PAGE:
I started with the swordfish mousse with baguette ‘spoons’ and tobiko. Referring to a slice of white baguette as a ‘spoon’ is, of course, what I might have described in my student days as a ‘wanky’ choice of words. But it was a simple and successful appetiser: I guess the fish mousse was not as meaty as I might have expected from a concoction made from swordfish, and it was pretty dense, more like rillettes than a light fluffy mousse, but it was a nice way of staving off the hunger pangs. One slight oddity was that there was no tobiko, as far as I could see: no big deal as I doubt it would have made much difference to the flavour. There was plenty of dill in the mousse, though, and that worked well.
Hot gastronomic tip: My choice of drinking Erdinger wheat beer and then accidentally biting the inside of my cheek was not an intelligent way of combining flavours at this juncture in the meal as the blood and the beer made the mousse taste metallic: my fault entirely. So my advice is: save the beer for the main course, sip the water, and eat the starter rather than your own inner-cheek.
My companion is from China, and struggles with Western menus (not obvious what the dishes actually are, to her, and menus rarely include photos). So like the red-blooded, red-meat-guzzling real man that I am, I took charge and guided her choice: she likes pasta dishes so, for her, the tenderloin linguini with garlic, olive oil and chillies.
Fillet steak on pasta: like many great ideas, it was so simple. To be honest, I assumed that the portion of fillet steak would be really stingy, and that the portion would be small overall, as pasta dishes often are. Wrong: it was generous on all fronts. Intelligent use of chillies (i.e. not so many that it overpowered everything else), plenty of high-quality, tender, juicy meat (a stronger flavour than the ribeye I had for myself), and the linguini cooked to perfection (well, properly al dente, basically).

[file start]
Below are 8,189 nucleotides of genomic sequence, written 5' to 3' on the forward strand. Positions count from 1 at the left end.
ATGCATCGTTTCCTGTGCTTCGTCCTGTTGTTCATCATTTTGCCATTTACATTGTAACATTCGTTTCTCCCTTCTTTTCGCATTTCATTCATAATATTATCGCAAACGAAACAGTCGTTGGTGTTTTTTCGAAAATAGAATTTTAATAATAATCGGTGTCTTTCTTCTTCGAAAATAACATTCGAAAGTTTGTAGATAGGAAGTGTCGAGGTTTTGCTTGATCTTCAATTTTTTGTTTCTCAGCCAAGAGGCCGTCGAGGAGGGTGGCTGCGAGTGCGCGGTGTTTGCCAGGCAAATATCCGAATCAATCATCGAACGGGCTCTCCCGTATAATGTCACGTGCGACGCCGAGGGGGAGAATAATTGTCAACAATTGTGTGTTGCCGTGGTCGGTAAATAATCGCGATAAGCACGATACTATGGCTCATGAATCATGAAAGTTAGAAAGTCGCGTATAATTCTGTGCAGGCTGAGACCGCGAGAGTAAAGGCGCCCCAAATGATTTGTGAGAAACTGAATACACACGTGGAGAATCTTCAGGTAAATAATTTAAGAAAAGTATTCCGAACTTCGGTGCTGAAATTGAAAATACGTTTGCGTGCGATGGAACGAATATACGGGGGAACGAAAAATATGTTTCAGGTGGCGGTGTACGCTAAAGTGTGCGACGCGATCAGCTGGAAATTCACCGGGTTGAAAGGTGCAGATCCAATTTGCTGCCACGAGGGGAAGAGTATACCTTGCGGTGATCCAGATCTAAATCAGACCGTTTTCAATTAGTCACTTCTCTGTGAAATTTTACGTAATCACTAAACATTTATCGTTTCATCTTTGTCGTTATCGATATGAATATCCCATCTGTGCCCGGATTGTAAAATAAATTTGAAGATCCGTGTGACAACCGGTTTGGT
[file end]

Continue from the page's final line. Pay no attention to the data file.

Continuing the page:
But I devoured the steak, fat and all: it was juicy and tender, and most flavoursome. The cut was garnished with three cherry tomatoes on the vine (grilled perfectly, not scorched amateurishly the way I do whenever I want to grill vegetables), and crispy strips of onion. And the skid-mark that you can see on my plate is balsamic vinegar, which seemed curiously irrelevant to the steak, to my mind. But no matter.
I sat and slurped the cocoa dusting and coffee liqueur and contemplated an overweight golden retriever and a maid sitting on the corner of Tanglin and Napier. The helper was conspicuously not walking the overheated, utterly bored creature as she engaged in a clandestine rendezvous with her paramour, a scrawny Indian construction worker. Still, I suppose one doesn't come to Feedlot Steakhouse for the views.
And finally, while we are on the subject of service: there are some mysterious reviews on Hungrygowhere about the poor performance of the waiting staff here. Not true, to judge from my visit: service was prompt and attentive, so no complaints. Overall, Feedlot Steakhouse is a treat. If only I had disliked it, I could have made some joke about being ‘Fed’ up - but ‘Well Fed’ is more like it.
If you agree or disagree with what I said, why not leave a comment? It would be great to hear from you!
https://www.facebook.com/FeedlotSG - Feedlot Steakhouse’s Facebook page… I think…
https://www.facebook.com/Feedlot.56/ - The Facebook page that Feedlot Steakhouse tell you to access on their receipts: try it and you will be rewarded with a broken link. Very strange.